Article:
What the SEC May Have Missed in Its Report on ‘Meme Stock’ Volatility

By Benzinga
Benzinga
Benzinga
October 23, 2021 Updated: October 23, 2021

The U.S. Securities and Exchange Commission issued a report earlier this month suggesting brokers—via gamified user interfaces and mechanisms such as payment for order flow—lured investors to increase their trading, which, in turn, resulted in higher revenues.

Context

The SEC report comes after a wave of speculative commentaries on online forums like WallStreetBets earlier this year in which market participants fueled a rise in the volume and share prices of popularized meme stocks.

The report closely examined trade in GameStop Corporation.

Shares of the stock rose as high as $513 premarket in late January 2021, after which, due to the risk management of clearing agencies, numerous brokers limited trades.

This resulted in synthetic imbalances and a move lower in price.

Findings

Amid a rebellion against short-selling professional investors—evidenced by a short interest in GameStop, as a percentage of float, as high as 123 percent—the narrative months ago was that the meme stocks experienced a short squeeze.

That’s opposite to what the SEC’s report suggests: it said that although “the run-up in GME stock price coincided with buying by those with short positions, buying was a small fraction of overall buy volume.”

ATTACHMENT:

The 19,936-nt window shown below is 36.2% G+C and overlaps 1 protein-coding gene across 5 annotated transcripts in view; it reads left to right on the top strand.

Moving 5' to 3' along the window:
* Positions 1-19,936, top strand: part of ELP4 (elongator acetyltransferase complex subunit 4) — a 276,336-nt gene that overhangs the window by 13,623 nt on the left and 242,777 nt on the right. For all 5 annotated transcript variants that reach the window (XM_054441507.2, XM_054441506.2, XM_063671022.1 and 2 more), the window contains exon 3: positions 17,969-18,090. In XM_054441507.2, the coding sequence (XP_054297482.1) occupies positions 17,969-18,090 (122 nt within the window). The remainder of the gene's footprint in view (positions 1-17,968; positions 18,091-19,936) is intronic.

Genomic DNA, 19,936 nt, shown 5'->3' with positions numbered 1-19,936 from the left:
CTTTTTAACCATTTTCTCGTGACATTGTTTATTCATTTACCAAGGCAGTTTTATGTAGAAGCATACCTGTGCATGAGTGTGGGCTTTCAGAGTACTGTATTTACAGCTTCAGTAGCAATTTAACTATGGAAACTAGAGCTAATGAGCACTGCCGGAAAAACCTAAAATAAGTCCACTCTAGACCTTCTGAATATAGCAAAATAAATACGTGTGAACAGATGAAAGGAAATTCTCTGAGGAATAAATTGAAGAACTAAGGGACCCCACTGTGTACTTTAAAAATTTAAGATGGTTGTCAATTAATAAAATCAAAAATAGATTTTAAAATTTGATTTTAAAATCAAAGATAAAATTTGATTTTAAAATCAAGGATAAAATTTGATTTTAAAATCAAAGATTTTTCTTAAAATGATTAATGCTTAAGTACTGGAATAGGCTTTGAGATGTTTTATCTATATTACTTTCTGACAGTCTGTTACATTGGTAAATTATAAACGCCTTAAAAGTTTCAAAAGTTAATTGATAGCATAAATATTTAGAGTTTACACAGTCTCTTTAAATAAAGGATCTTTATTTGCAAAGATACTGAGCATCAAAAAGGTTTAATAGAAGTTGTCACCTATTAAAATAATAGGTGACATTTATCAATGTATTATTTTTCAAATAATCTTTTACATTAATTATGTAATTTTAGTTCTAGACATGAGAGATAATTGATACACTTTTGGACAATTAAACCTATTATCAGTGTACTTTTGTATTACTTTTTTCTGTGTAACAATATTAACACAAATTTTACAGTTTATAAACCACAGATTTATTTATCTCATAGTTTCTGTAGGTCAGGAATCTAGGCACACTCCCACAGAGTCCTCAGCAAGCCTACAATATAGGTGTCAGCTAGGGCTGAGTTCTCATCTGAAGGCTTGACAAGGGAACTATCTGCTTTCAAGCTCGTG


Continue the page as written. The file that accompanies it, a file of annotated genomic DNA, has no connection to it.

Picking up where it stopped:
In the SEC’s analysis of the options market, there was no evidence of a gamma squeeze.

“[T]his increase in options trading volume was mostly driven by an increase in the buying of put, rather than call, options. Further, data show that market-makers were buying, rather than writing, call options.”

Conclusions

The SEC’s conclusion on the role options played during the near-vertical price rise in stocks like GameStop may be flawed, according to SpotGamma founder Brent Kochuba.

Kochuba said he believes retail investors aggressively bought stock and short-term call options, initiating a gamma squeeze. Thereafter, options volatility and prices rose dramatically, pricing out retail. That’s when institutional investor flow came to dominate.

SpotGamma’s data suggests that a gamma squeeze transpired in two stages:

  • The first was the result of significant call buying on the part of retail participants.
  • Later, institutional participants sold to open put options.

Both of these actions resulted in a so-called short-gamma environment, leading counterparties to buy stock into the price rise. This exacerbated underlying price movements.

By Renato Capelj

© 2021 The Epoch Times. The Epoch Times does not provide investment advice. All rights reserved.

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